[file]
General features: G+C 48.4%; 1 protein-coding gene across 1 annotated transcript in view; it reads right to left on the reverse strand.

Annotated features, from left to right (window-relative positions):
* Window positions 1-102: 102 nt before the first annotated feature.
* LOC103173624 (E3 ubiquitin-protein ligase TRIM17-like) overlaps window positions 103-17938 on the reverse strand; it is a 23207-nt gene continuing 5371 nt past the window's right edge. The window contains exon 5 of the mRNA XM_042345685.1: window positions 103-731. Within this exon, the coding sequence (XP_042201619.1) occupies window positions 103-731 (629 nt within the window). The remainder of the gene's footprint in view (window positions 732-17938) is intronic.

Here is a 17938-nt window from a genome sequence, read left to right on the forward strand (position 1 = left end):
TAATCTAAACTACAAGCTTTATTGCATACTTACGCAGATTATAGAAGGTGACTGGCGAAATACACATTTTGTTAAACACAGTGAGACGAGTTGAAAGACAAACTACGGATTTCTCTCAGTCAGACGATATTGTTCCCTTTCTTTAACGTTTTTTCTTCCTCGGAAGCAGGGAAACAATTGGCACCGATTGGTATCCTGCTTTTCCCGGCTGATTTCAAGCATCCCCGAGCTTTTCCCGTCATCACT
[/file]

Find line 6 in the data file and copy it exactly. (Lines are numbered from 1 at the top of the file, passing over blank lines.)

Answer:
TAATCTAAACTACAAGCTTTATTGCATACTTACGCAGATTATAGAAGGTGACTGGCGAAATACACATTTTGTTAAACACAGTGAGACGAGTTGAAAGACAAACTACGGATTTCTCTCAGTCAGACGATATTGTTCCCTTTCTTTAACGTTTTTTCTTCCTCGGAAGCAGGGAAACAATTGGCACCGATTGGTATCCTGCTTTTCCCGGCTGATTTCAAGCATCCCCGAGCTTTTCCCGTCATCACT